BULAN, Ky. – There is one community in Perry County that over the years has been known by a few different names. Duane and Pistol City are two of the past monikers of what is officially Bulan, situated just a few miles northeast of Hazard in the northern section of the county.
Bulan rests in between the communities of Dwarf and Lotts Creek, and has had a close relationship with nearby Hardburly, which at one time was itself a thriving coal camp. Other smaller communities are also located at Bulan, such as Tribbey and Hiner.
Though much of the history of Bulan comes from word of mouth or old news stories, one thing that all can agree on is that at one time this was a thriving community, and it was mostly due to the impact on business from the local coal industry in nearby Hardburly and other surrounding communities.
Jimmy Mongiardo made his name as an entrepreneur in Bulan for 65 years. Born in Italy, he came to Eastern Kentucky in his youth, and began his career as a business owner at the age of 19 when he bought a grocery store, utilizing money he saved from working for the store’s previous owner, a loan from the bank, and also money from his father.
Mongiardo remained in business for more than six decades, only retiring from retail sales earlier this year. But even as a clerk he was at the forefront as Bulan thrived as a business center beginning in the 1940s, though there were hardships that local residents had to overcome.
“At that time gas was hard to come by,” he said in a recent interview with the Herald. “Everybody had a ration book to buy gas with, and groceries.”
Stores in the area also didn’t carry milk, Mongiardo continued, so they instead purchased milk from local farmers. It was during this time when a man named Howard Chapell, whose father founded Chapell’s Dairy, stopped by the store and asked Mongiardo to stock a single quart of milk in his cooler to see if it would sell.
“It sold right then,” he remembered.
From there a co-op was formed, and milk was being pasteurized and delivered to local stores for sale.
“Before that they (local residents) had to go to these local farmers to get their milk, and most of them had their own cow in Hardburly,” he added. “I delivered many bags of feed on my shoulder to Hardburly.”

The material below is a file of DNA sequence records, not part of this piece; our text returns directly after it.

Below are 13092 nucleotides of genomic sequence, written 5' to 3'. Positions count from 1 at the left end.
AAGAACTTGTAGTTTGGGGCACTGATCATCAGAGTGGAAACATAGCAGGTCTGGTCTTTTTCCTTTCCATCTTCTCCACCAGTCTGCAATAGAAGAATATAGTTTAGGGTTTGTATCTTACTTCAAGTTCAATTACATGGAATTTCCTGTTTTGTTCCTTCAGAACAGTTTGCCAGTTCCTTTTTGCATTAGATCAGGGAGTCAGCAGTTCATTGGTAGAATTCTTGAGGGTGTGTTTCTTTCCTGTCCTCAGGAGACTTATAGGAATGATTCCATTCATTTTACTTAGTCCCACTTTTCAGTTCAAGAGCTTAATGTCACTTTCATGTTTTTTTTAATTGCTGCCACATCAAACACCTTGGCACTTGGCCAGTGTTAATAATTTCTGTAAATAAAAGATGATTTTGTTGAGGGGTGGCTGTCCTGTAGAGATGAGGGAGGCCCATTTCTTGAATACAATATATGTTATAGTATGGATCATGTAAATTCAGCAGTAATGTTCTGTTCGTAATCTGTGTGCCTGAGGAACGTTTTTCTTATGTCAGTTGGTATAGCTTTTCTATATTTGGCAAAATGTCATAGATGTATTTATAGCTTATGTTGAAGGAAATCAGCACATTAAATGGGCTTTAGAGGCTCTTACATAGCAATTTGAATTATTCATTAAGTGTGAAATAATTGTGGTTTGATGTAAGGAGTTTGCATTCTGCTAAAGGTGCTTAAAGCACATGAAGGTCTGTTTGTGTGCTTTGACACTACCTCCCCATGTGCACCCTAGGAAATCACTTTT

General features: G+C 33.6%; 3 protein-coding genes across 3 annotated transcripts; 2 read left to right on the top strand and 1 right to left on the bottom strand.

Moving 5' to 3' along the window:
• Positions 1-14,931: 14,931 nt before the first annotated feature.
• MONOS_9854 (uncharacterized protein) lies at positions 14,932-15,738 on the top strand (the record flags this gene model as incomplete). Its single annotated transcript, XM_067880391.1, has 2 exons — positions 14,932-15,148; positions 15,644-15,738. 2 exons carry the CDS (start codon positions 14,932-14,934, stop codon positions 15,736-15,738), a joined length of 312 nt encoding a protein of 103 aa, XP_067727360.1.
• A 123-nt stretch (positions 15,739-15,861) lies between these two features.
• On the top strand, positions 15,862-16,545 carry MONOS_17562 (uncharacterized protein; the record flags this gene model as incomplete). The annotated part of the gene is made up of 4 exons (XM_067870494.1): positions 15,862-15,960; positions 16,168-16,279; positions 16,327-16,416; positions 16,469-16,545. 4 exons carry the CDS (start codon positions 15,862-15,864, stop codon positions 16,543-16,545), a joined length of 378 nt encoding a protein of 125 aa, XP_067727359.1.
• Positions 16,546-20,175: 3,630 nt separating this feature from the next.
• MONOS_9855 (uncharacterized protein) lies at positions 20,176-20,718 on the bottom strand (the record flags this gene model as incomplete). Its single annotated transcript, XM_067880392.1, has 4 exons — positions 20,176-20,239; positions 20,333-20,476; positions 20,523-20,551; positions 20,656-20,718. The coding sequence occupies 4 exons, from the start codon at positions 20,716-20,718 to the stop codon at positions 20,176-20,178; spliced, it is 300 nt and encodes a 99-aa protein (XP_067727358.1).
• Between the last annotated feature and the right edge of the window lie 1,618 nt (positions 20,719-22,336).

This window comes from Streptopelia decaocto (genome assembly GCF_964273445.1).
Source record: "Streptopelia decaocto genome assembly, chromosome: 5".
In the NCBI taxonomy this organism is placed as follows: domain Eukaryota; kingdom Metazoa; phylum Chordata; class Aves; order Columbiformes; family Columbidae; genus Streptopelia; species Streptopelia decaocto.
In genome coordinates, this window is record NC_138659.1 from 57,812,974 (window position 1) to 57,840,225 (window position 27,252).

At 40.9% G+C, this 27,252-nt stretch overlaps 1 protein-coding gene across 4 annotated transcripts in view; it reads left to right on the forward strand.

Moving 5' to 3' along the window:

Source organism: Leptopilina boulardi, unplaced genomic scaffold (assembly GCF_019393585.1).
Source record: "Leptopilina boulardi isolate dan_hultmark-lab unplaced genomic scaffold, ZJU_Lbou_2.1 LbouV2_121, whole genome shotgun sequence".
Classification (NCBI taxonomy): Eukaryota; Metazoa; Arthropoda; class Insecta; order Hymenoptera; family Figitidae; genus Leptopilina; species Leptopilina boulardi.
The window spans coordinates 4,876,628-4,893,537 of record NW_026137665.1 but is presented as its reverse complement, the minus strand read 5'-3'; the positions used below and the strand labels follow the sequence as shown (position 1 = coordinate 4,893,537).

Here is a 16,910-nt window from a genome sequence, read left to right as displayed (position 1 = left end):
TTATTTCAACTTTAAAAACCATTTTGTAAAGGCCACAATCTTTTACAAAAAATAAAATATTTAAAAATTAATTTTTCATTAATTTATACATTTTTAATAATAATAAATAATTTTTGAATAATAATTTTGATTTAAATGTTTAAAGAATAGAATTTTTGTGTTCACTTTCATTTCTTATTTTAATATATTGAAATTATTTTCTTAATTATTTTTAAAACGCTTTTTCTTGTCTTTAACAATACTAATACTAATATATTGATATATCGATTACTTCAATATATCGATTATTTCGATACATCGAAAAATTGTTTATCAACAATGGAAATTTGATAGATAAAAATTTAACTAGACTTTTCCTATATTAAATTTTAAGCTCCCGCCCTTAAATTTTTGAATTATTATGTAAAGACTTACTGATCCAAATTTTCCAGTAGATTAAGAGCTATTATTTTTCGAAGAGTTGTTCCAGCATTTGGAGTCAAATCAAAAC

For the most part, the mining industry is what made business in Bulan possible in those days. The coal camp at Hardburly was booming then, and on every other weekend the miners descended on Bulan to settle their bills at the grocery store.
“They’d pay you every 15 days, the 15th of every month and the 30th of every month, that’s when they got their pay,” Mongiardo explained. “And they’d come and pay their grocery bill. That’s how I made my living when I started.”
But Bulan also has a dark side to its history, and it was on the weekends that the community earned its nickname of Pistol City for numerous shootouts. Mongiardo noted that he was only 14 years old when he saw a man shot in front of him, and that wouldn’t be the last time he would bear witness to a killing.
“It was pretty rough,” he said, noting that at the time there were two roadhouses across the railroad tracks were people could go to drink.
Bulan, however, was mostly a business hub for the area, which included Smith’s shopping center, the post office and Mongiardo’s grocery store, though through the years Mongiardo would also play a bigger role in local commerce. He also owned a laundry mat, was later co-owner of the community’s first cable system, and owned a 75-seat theater.
“We made a lot of kids happy at that time,” Mongiardo said of his theater. “The ticket was 25 cents, and you could buy a pop for a nickel and bar of candy for a nickel.”